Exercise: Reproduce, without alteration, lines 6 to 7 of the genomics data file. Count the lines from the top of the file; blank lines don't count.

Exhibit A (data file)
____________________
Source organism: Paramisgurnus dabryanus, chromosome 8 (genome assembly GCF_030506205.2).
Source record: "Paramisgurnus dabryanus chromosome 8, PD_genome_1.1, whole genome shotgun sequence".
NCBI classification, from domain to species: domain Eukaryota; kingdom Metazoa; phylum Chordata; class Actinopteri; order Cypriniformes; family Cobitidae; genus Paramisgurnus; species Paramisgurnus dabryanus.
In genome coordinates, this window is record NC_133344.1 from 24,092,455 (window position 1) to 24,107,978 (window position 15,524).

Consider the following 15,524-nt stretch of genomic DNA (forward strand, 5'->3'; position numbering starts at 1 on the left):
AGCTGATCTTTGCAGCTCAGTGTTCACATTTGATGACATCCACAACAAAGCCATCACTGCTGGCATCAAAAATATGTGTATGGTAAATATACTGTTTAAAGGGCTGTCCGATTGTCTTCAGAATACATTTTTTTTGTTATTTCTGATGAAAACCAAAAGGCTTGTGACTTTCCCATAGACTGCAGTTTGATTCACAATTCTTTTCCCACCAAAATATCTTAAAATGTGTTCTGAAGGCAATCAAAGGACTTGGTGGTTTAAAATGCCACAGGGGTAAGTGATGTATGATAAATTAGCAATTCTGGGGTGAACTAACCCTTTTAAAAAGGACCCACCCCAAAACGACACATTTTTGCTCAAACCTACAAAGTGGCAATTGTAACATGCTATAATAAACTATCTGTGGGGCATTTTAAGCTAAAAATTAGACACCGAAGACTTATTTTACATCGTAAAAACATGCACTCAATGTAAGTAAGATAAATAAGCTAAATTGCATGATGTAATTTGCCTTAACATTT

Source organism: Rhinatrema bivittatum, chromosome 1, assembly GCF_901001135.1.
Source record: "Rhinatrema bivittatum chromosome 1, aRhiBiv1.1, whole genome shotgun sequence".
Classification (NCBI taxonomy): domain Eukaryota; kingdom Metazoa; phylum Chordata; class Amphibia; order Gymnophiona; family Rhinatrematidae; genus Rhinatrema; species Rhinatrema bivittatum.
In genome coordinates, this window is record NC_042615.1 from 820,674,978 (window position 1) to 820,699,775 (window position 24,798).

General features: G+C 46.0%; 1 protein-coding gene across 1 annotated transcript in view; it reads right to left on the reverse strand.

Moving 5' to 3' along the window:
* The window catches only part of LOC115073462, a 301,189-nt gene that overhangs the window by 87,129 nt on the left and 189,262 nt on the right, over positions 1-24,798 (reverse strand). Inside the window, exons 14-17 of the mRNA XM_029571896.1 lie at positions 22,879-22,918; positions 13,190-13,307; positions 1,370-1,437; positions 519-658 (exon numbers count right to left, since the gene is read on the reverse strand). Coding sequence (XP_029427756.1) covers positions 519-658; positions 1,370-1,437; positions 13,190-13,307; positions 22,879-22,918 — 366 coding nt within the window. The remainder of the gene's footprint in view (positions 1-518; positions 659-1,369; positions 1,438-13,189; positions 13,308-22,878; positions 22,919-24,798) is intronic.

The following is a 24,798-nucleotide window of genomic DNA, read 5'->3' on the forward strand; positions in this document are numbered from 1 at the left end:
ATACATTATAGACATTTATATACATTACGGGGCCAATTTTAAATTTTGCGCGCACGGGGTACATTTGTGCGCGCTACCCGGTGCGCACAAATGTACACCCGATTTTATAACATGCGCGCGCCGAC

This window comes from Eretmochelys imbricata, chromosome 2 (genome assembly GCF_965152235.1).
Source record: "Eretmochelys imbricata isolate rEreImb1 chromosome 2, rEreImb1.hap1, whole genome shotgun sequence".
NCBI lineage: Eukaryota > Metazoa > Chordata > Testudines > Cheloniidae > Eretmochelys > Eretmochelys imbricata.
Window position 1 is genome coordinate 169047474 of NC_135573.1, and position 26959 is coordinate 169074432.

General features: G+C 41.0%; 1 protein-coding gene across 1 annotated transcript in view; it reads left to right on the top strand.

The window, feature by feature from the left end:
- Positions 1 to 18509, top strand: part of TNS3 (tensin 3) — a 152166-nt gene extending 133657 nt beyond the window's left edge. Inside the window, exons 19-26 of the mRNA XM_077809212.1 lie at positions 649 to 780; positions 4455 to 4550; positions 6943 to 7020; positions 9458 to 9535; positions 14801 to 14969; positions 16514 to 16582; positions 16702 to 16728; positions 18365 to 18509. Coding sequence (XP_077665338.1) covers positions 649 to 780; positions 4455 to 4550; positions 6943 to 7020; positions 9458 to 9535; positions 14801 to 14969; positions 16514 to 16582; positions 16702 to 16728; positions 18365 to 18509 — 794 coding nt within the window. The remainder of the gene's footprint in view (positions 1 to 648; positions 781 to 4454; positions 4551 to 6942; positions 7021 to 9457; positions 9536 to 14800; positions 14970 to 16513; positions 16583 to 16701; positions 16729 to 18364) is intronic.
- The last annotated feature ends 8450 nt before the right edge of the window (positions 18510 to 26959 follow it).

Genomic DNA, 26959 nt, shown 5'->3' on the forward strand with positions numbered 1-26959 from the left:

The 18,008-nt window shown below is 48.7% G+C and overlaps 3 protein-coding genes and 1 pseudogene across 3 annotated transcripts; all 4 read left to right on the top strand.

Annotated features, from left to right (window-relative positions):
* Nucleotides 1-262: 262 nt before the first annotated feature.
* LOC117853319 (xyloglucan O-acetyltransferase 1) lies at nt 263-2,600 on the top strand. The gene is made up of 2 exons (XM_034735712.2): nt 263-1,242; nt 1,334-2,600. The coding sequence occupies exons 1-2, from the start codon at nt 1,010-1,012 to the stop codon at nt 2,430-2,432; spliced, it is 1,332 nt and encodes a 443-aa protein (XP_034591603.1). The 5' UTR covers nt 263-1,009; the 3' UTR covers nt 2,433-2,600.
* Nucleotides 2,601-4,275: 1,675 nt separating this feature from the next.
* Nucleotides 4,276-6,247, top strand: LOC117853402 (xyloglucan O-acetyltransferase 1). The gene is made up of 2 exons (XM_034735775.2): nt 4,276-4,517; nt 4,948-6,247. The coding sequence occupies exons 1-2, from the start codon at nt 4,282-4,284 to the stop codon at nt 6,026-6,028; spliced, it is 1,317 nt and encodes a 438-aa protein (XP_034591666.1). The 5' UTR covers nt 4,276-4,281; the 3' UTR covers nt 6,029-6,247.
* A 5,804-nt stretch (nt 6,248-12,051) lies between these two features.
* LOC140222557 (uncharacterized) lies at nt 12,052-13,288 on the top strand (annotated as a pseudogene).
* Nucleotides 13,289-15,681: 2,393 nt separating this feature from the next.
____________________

AGCTGATCTTTGCAGCTCAGTGTTCACATTTGATGACATCCACAACAAAGCCATCACTGCTGGCATCAAAAATATGTGTATGGTAAATATACTGTTTAAAGGGCTGTCCGATTGTCTTCAGAATACATTTTTTTTGTTATTTCTGATGAAAACCAAAAGGCTTGTGACTTTCCCATAGACTGCAGTTTGATTCACAATTCTTTTCCCACCAAAATATCTTAAAATGTGTTCTGAAGGCAATCAAAGGACTTGGTGGTTTAAAATGCCACAGGGGTAAGTGATGTATGATAAATTAGCAATTCTGGGGTGAACTAACCCTTTTAAAAAGGACCCACCCCAAAACGACACATTTTTGCTCAAACCTACAAAGTGGCAATTGTAACATGCTATAATAAACTATCTGTGGGGCATTTTAAGCTAAAAATTAGACACCGAAGACTTATTTTACATCGTAAAAACATGCACTCAATGTAAGTAAGATAAATAAGCTAAATTGCATGATGTAATTTGCCTTAACATTT

Source organism: Rhinatrema bivittatum, chromosome 1, assembly GCF_901001135.1.